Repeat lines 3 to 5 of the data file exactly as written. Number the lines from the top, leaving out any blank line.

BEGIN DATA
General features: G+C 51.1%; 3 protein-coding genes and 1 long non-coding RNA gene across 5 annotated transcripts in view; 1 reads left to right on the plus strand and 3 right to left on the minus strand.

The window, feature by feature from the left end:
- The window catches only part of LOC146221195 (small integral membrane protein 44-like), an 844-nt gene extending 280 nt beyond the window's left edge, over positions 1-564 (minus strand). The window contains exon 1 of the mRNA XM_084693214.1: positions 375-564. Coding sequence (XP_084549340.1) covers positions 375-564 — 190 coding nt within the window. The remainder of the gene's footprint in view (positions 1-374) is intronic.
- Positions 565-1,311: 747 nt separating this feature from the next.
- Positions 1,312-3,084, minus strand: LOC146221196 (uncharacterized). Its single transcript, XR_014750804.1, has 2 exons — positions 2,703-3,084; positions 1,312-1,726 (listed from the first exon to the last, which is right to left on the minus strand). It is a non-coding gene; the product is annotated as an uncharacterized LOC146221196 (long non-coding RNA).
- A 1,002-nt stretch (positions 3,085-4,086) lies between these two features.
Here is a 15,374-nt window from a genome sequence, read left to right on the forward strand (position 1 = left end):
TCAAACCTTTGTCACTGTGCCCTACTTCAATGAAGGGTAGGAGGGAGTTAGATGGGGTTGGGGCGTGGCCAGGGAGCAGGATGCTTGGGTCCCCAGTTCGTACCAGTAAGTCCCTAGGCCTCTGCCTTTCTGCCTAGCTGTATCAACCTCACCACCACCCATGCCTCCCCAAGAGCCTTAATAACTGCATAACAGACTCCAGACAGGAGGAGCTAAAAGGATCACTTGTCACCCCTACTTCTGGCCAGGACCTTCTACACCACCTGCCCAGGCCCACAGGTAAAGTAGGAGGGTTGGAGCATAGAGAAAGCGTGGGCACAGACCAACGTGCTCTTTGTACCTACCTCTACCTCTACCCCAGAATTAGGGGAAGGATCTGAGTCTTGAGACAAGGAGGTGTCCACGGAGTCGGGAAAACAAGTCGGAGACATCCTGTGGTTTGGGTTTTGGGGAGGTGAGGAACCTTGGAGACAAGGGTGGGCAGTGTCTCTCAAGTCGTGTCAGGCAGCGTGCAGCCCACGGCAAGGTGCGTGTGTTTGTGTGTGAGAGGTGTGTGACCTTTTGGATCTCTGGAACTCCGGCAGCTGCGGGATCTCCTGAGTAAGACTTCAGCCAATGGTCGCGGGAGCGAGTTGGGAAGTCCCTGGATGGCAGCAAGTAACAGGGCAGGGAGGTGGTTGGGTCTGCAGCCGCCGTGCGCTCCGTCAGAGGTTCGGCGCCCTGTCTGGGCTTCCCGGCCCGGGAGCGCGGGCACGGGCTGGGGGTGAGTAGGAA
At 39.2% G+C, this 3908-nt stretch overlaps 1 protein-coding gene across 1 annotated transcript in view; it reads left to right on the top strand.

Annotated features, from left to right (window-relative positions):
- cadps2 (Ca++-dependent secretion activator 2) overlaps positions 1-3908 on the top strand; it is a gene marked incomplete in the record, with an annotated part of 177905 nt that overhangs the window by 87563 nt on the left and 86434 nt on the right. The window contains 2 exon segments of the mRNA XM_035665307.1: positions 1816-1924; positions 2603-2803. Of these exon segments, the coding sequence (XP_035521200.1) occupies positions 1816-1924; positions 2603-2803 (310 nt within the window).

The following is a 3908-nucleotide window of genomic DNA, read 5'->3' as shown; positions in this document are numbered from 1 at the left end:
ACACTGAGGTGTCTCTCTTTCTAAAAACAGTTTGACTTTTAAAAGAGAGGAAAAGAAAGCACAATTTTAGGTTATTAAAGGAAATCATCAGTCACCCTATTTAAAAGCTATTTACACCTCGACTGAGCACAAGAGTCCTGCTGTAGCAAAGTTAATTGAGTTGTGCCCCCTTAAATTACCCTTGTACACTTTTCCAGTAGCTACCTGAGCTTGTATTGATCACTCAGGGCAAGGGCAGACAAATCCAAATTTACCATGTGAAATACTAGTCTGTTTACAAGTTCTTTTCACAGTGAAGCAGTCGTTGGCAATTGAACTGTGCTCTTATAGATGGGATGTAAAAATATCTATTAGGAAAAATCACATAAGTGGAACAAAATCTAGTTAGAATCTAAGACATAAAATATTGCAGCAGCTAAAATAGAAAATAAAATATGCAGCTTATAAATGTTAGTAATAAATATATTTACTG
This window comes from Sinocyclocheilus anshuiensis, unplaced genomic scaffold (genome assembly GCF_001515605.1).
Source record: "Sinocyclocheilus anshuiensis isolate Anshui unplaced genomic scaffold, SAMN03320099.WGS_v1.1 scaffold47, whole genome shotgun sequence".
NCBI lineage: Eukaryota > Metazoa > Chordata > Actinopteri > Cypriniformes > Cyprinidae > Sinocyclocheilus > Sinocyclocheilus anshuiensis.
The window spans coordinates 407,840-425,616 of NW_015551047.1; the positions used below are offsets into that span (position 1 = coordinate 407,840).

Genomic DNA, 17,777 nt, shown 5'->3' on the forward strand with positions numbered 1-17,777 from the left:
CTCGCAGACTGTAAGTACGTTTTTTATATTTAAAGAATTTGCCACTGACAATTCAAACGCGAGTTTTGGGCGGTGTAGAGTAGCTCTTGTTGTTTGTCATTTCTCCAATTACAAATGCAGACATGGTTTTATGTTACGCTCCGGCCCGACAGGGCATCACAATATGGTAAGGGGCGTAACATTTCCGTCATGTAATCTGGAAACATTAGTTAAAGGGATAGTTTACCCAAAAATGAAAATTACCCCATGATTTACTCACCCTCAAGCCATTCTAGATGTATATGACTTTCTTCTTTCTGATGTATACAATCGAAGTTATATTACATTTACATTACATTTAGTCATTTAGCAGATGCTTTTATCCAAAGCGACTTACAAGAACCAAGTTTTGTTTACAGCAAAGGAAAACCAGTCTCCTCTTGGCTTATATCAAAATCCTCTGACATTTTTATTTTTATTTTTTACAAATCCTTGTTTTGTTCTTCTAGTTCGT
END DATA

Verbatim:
- The window catches only part of LOC146221195 (small integral membrane protein 44-like), an 844-nt gene extending 280 nt beyond the window's left edge, over positions 1-564 (minus strand). The window contains exon 1 of the mRNA XM_084693214.1: positions 375-564. Coding sequence (XP_084549340.1) covers positions 375-564 — 190 coding nt within the window. The remainder of the gene's footprint in view (positions 1-374) is intronic.
- Positions 565-1,311: 747 nt separating this feature from the next.
- Positions 1,312-3,084, minus strand: LOC146221196 (uncharacterized). Its single transcript, XR_014750804.1, has 2 exons — positions 2,703-3,084; positions 1,312-1,726 (listed from the first exon to the last, which is right to left on the minus strand). It is a non-coding gene; the product is annotated as an uncharacterized LOC146221196 (long non-coding RNA).